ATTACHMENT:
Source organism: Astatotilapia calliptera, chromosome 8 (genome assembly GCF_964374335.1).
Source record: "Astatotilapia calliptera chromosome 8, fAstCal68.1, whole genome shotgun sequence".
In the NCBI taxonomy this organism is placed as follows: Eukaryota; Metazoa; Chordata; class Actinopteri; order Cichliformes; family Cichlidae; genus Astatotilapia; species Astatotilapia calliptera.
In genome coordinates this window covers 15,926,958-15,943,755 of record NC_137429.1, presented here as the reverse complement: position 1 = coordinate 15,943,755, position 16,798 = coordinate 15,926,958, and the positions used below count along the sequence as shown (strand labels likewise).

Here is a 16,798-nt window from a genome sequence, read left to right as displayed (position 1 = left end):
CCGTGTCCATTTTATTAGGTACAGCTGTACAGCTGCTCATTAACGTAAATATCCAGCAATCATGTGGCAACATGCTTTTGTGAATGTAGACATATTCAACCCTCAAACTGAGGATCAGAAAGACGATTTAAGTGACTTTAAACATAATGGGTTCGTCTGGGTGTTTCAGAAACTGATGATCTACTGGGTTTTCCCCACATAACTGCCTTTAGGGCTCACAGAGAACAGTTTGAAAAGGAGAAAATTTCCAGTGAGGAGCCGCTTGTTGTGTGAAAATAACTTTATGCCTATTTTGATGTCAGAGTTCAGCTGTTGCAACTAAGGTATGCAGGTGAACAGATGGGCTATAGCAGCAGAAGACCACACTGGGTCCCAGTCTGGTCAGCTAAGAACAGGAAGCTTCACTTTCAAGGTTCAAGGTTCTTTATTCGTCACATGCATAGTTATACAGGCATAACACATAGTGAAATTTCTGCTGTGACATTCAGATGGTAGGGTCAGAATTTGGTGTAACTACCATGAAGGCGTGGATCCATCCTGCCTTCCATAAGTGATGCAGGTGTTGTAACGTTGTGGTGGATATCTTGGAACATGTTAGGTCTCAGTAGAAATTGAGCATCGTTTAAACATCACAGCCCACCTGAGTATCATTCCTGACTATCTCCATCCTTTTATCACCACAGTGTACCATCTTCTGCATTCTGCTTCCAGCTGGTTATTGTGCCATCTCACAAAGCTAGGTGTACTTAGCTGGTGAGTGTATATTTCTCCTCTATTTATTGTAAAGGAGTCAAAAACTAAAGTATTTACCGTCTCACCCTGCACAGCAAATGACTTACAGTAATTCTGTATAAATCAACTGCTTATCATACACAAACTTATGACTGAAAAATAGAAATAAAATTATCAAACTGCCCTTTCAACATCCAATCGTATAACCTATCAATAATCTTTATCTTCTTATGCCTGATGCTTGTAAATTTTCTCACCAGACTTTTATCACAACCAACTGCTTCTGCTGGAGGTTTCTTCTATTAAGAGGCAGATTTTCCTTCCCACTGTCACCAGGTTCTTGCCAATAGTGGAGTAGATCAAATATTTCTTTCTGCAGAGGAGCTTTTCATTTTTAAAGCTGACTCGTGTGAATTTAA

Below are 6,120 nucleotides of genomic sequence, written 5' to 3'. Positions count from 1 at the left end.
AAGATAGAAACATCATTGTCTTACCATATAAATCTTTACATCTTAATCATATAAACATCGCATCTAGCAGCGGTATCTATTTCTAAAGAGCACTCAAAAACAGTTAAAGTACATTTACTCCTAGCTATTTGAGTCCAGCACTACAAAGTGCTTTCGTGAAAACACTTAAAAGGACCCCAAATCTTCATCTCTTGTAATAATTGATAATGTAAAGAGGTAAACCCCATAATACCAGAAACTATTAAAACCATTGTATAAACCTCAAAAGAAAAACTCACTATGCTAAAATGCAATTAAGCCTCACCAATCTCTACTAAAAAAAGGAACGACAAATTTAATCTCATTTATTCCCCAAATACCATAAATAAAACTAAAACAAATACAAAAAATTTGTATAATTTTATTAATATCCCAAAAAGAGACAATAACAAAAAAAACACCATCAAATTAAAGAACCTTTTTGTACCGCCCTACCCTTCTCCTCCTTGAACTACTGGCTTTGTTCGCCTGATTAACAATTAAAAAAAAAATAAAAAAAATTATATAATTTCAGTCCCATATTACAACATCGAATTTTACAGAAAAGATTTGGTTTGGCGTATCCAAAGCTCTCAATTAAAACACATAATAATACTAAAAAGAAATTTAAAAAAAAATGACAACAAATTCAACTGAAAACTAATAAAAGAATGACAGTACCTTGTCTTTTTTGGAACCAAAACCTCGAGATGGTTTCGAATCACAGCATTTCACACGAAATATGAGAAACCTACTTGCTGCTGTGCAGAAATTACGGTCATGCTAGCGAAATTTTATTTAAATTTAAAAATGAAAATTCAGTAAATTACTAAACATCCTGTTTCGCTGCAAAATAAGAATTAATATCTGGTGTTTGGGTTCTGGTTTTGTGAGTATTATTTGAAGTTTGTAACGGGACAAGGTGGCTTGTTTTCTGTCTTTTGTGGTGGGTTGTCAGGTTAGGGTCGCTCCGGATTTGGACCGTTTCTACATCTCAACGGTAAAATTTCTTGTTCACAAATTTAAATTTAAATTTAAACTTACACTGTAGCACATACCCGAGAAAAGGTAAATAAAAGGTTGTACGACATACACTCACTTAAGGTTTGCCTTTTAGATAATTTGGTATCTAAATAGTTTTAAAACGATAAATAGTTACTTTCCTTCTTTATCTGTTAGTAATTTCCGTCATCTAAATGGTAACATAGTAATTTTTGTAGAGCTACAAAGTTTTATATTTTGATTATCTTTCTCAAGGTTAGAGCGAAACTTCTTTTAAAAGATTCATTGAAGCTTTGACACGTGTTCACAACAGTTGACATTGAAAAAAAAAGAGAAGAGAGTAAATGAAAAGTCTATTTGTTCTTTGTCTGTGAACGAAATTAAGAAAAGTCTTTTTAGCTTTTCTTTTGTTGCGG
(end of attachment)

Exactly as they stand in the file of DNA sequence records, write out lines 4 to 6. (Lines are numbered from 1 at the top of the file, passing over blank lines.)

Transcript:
In genome coordinates this window covers 15,926,958-15,943,755 of record NC_137429.1, presented here as the reverse complement: position 1 = coordinate 15,943,755, position 16,798 = coordinate 15,926,958, and the positions used below count along the sequence as shown (strand labels likewise).

Here is a 16,798-nt window from a genome sequence, read left to right as displayed (position 1 = left end):
CCGTGTCCATTTTATTAGGTACAGCTGTACAGCTGCTCATTAACGTAAATATCCAGCAATCATGTGGCAACATGCTTTTGTGAATGTAGACATATTCAACCCTCAAACTGAGGATCAGAAAGACGATTTAAGTGACTTTAAACATAATGGGTTCGTCTGGGTGTTTCAGAAACTGATGATCTACTGGGTTTTCCCCACATAACTGCCTTTAGGGCTCACAGAGAACAGTTTGAAAAGGAGAAAATTTCCAGTGAGGAGCCGCTTGTTGTGTGAAAATAACTTTATGCCTATTTTGATGTCAGAGTTCAGCTGTTGCAACTAAGGTATGCAGGTGAACAGATGGGCTATAGCAGCAGAAGACCACACTGGGTCCCAGTCTGGTCAGCTAAGAACAGGAAGCTTCACTTTCAAGGTTCAAGGTTCTTTATTCGTCACATGCATAGTTATACAGGCATAACACATAGTGAAATTTCTGCTGTGACATTCAGATGGTAGGGTCAGAATTTGGTGTAACTACCATGAAGGCGTGGATCCATCCTGCCTTCCATAAGTGATGCAGGTGTTGTAACGTTGTGGTGGATATCTTGGAACATGTTAGGTCTCAGTAGAAATTGAGCATCGTTTAAACATCACAGCCCACCTGAGTATCATTCCTGACTATCTCCATCCTTTTATCACCACAGTGTACCATCTTCTGCATTCTGCTTCCAGCTGGTTATTGTGCCATCTCACAAAGCTAGGTGTACTTAGCTGGTGAGTGTATATTTCTCCTCTATTTATTGTAAAGGAGTCAAAAACTAAAGTATTTACCGTCTCACCCTGCACAGCAAATGACTTACAGTAATTCTGTATAAATCAACTGCTTATCATACACAAACTTATGACTGAAAAATAGAAATAAAATTATCAAACTGCCCTTTCAACATCCAATCGTATAACCTATCAATAATCTTTATCTTCTTATGCCTGATGCTTGTAAATTTTCTCACCAGACTTTTATCACAACCAACTGCTTCTGCTGGAGGTTTCTTCTATTAAGAGGCAGATTTTCCTTCCCACTGTCACCAGGTTCTTGCCAATAGTGGAGTAGATCAAATATTTCTTTCTGCAGAGGAGCTTTTCATTTTTAAAGCTGACTCGTGTGAATTTAA